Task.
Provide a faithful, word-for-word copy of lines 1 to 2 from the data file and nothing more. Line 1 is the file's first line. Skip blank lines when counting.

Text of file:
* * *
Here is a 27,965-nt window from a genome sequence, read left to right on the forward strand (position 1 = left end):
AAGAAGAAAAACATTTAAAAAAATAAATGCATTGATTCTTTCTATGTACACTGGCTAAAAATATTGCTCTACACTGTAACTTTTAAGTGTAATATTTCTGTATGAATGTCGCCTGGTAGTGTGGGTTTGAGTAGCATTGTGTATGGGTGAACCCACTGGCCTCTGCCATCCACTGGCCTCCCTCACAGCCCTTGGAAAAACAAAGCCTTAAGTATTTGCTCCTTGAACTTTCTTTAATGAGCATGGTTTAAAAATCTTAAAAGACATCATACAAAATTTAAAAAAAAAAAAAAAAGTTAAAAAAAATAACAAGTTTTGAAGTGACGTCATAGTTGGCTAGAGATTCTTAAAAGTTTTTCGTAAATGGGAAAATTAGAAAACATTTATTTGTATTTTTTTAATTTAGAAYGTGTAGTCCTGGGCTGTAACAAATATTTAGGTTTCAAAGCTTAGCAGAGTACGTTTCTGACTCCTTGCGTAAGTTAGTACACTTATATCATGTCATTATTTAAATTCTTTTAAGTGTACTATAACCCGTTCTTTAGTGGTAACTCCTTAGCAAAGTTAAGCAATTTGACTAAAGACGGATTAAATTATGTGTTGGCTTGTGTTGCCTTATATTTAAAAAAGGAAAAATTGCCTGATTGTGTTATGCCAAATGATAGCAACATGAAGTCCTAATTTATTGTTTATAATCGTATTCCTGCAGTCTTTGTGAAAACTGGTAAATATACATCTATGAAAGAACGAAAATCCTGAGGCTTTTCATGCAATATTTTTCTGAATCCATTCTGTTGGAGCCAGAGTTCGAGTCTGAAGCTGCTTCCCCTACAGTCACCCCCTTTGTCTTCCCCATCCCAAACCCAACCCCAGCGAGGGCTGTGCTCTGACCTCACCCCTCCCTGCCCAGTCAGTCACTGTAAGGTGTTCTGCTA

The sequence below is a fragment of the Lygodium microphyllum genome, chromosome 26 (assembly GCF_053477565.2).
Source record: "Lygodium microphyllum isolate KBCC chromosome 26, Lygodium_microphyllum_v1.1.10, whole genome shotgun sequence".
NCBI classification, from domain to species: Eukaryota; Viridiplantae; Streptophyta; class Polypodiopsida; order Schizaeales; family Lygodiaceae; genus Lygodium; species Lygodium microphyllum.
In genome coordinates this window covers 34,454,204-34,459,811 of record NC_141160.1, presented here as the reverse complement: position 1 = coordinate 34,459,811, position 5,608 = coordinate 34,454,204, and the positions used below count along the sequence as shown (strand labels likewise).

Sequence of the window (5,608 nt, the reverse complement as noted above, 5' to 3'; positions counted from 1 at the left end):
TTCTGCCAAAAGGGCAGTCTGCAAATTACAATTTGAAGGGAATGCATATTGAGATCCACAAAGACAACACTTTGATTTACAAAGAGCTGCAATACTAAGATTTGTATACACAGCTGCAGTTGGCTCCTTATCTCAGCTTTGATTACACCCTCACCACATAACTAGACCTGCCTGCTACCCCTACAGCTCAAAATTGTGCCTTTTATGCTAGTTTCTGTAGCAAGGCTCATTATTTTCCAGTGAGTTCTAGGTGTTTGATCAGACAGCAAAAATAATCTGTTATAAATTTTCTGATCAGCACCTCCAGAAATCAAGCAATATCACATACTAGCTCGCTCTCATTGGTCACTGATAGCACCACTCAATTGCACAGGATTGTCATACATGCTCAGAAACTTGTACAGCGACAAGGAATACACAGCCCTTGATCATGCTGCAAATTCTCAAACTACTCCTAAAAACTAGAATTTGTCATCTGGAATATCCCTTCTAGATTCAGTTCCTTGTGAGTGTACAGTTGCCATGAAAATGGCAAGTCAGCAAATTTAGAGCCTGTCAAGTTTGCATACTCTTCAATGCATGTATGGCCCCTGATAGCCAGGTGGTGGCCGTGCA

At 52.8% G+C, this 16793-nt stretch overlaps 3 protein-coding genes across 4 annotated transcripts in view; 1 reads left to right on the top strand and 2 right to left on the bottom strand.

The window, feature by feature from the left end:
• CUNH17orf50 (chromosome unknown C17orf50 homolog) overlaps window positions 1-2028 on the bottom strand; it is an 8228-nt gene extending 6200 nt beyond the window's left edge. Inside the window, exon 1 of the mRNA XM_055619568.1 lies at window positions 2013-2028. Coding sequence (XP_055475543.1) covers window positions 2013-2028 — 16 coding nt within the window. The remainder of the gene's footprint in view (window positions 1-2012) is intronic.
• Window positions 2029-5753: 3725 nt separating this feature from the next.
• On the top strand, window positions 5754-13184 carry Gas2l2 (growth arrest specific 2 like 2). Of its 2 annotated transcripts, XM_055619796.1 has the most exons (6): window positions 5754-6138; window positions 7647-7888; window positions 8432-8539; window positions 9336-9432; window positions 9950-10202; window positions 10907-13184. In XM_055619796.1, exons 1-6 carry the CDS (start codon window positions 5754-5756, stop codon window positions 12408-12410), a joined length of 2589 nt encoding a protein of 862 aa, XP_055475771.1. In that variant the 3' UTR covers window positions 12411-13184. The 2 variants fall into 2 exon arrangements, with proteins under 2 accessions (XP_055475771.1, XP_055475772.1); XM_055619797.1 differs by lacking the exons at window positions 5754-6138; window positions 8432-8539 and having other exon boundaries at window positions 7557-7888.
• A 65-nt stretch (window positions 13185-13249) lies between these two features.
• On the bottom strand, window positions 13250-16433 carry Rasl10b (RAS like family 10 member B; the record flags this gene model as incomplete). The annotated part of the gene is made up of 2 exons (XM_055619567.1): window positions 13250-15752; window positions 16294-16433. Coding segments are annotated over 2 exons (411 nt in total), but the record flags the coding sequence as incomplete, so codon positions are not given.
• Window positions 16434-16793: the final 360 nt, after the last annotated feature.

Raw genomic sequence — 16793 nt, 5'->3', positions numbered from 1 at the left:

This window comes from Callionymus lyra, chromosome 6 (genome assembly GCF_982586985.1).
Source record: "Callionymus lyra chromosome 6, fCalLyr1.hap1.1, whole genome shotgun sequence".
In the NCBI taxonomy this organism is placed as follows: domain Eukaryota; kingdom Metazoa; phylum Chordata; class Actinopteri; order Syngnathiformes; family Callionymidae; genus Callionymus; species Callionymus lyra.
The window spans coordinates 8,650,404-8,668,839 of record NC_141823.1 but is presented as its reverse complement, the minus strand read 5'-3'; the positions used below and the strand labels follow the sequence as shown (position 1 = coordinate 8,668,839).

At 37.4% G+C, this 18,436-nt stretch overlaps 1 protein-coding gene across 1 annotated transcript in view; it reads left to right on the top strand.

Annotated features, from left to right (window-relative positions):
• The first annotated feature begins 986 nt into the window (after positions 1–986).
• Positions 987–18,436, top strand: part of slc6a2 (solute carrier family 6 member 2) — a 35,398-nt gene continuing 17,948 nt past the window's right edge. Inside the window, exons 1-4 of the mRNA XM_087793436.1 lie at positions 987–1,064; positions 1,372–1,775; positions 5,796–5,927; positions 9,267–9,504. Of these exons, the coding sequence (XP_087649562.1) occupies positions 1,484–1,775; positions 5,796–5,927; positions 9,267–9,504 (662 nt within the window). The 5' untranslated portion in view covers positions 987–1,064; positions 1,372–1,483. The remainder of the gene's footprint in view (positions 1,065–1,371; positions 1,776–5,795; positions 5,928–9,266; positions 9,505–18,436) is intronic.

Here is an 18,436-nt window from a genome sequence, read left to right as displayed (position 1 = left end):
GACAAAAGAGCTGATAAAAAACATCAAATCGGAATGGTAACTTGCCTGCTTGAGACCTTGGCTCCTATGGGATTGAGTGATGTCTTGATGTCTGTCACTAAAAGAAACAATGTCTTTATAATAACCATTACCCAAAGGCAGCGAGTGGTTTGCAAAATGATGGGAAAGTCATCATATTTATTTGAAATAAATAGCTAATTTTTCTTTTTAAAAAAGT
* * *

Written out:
Here is a 27,965-nt window from a genome sequence, read left to right on the forward strand (position 1 = left end):
AAGAAGAAAAACATTTAAAAAAATAAATGCATTGATTCTTTCTATGTACACTGGCTAAAAATATTGCTCTACACTGTAACTTTTAAGTGTAATATTTCTGTATGAATGTCGCCTGGTAGTGTGGGTTTGAGTAGCATTGTGTATGGGTGAACCCACTGGCCTCTGCCATCCACTGGCCTCCCTCACAGCCCTTGGAAAAACAAAGCCTTAAGTATTTGCTCCTTGAACTTTCTTTAATGAGCATGGTTTAAAAATCTTAAAAGACATCATACAAAATTTAAAAAAAAAAAAAAAAGTTAAAAAAAATAACAAGTTTTGAAGTGACGTCATAGTTGGCTAGAGATTCTTAAAAGTTTTTCGTAAATGGGAAAATTAGAAAACATTTATTTGTATTTTTTTAATTTAGAAYGTGTAGTCCTGGGCTGTAACAAATATTTAGGTTTCAAAGCTTAGCAGAGTACGTTTCTGACTCCTTGCGTAAGTTAGTACACTTATATCATGTCATTATTTAAATTCTTTTAAGTGTACTATAACCCGTTCTTTAGTGGTAACTCCTTAGCAAAGTTAAGCAATTTGACTAAAGACGGATTAAATTATGTGTTGGCTTGTGTTGCCTTATATTTAAAAAAGGAAAAATTGCCTGATTGTGTTATGCCAAATGATAGCAACATGAAGTCCTAATTTATTGTTTATAATCGTATTCCTGCAGTCTTTGTGAAAACTGGTAAATATACATCTATGAAAGAACGAAAATCCTGAGGCTTTTCATGCAATATTTTTCTGAATCCATTCTGTTGGAGCCAGAGTTCGAGTCTGAAGCTGCTTCCCCTACAGTCACCCCCTTTGTCTTCCCCATCCCAAACCCAACCCCAGCGAGGGCTGTGCTCTGACCTCACCCCTCCCTGCCCAGTCAGTCACTGTAAGGTGTTCTGCTA